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By Andy Metzger

BOSTON, DEC. 15, 2017....An attorney who has worked in non-profits and a state senator's office wants to give Rep. Jeffrey Sánchez, a Jamaica Plain Democrat and chairman of the House Committee on Ways and Means, his first competitive primary since 2010.

Nika Elugardo, a former aide to Jamaica Plain Sen. Sonia Chang-Diaz, said she was dissatisfied by Sánchez's alliance with House leadership and she thinks others in the district are too.

"In a primary you're going to get very high-information voters that care a lot about whether progressive issues are being passed, and that aren't impressed by a House leadership that requires loyalty, that aren't impressed by what happened to Russell Holmes when he got demoted for standing up to Speaker DeLeo," Elugardo said, referring to Holmes losing a vice chairmanship after he spoke openly about seeking a successor to Speaker Robert DeLeo. "I think that doesn't just infuriate me. I think it infuriates a lot of the voters here."


Elugardo said House leadership is too moderate, criticizing the legislative branch for how it handled criminal justice legislation, which would repeal some mandatory minimum sentences for street-level drug dealing while leaving other mandatory punishments in place for cocaine and heroin trafficking.

"Mandatory minimums don't work, especially for non-violent crimes. There's not any good reason to have them," Elugardo said in an interview. Believing there are no areas where she is more centrist or conservative than Sánchez, Elugardo said she used to be an independent because "Democrats weren't left enough."

After serving as Health Care Financing Committe chairman, Sánchez moved up the legislative ladder this summer when DeLeo promoted to chairman of Ways and Means, making him the first Latino to occupy the post and also giving him substantial sway over the flow of legislation.

"Growing up in Boston, many of my childhood friends felt the impacts of an unjust criminal justice system," Sánchez said after the House passed its criminal justice bill. He said, "Through a number of practical and progressive reforms, the House has taken steps to improve the criminal justice system, so people can make the most of opportunities and end the cycle of incarceration."

Sánchez traveled to Israel last Thursday for a 10-day trip with a dozen other lawmakers and was unavailable for comment.

A native of Columbus, Ohio, Elugardo has an exciting life-story that she said included witnessing firsthand her father's role in a drug-dealing operation before she convinced him to quit. Her family regularly faced eviction and had to move, but Elugardo made it into the Massachusetts Institute of Technology, and has gone onto to have a career working in public policy.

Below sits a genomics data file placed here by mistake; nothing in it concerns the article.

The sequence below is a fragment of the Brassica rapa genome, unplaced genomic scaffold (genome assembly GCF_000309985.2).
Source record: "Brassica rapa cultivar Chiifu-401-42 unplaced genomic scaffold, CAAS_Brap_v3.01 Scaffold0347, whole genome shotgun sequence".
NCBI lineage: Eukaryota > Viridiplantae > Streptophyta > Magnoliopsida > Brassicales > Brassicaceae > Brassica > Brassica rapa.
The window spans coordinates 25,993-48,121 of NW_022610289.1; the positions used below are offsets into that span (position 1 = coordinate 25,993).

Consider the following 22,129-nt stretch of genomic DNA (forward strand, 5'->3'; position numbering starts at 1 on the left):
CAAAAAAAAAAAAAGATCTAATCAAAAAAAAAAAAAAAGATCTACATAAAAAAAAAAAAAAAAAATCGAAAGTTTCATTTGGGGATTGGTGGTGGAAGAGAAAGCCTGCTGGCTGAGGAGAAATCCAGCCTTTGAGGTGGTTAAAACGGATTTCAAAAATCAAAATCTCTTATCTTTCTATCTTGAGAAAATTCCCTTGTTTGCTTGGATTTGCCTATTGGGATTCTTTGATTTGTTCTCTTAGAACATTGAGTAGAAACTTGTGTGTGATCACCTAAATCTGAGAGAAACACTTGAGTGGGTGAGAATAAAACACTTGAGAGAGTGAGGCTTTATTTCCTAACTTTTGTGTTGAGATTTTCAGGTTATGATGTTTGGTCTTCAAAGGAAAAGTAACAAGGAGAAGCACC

Sánchez also rose from humble beginnings, growing up in Mission Main public housing and working for the late Mayor Tom Menino before first winning office in 2002. He has earned loyalty along the way. Boston Mayor Marty Walsh told the News Service he is with Sánchez "1000 percent."

Elugardo worked on a financial literacy initiative backed by then-Treasurer Steven Grossman. When asked about Elugardo, Grossman pivoted to Sanchez.

"Jeff Sánchez was one of the Boston representatives who had probably as significant a level of interest in the work that we were doing around financial empowerment and economic development as any members of the Boston delegation," Grossman said.

Chang-Diaz will not make an endorsement in the race, she told the News Service.

"This is one of the difficult aspects of Democratic primary politics: multiple people with whom you’ve got relationships sometimes run against one another. In this race, in particular, you've got two very strong candidates: Chairman Sanchez is in a position of enormous power in the State House, and he's been very present and passionate in places in the district like the Mildred Haley development," Chang-Diaz said in a statement. "Nika is a hugely talented and effective advocate and has devoted her career to justice, opportunity, and making Boston stronger. This is going to be a big decision for voters and I have personal relationships with both candidates -- so I won't be endorsing in this race."

Elugardo, 44, worked on establishing what she said was an anti-corruption party in India, headed up a foreclosure prevention effort by the National Consumer Law Center, and currently works part-time at Emmanuel Gospel Center.

Asked to describe Elugardo, her former aide, the senator said she is "top-shelf: super smart, deep conviction and values, decades of commitment to the community. Without question one of the most talented people I’ve ever had work in my office. She can think big, in terms of policy connections, but she’s also extremely tactical— there’s no BS, she wants to jump in and actually get work done."

The district covers Mission Hill, much of Jamaica Plain and part of Roslindale, a racially diverse area of Boston. Elugardo is African American and Sánchez's family is from Puerto Rico.

Sánchez trounced his last primary opponent, picking up 81 percent of the Democratic vote in 2010.


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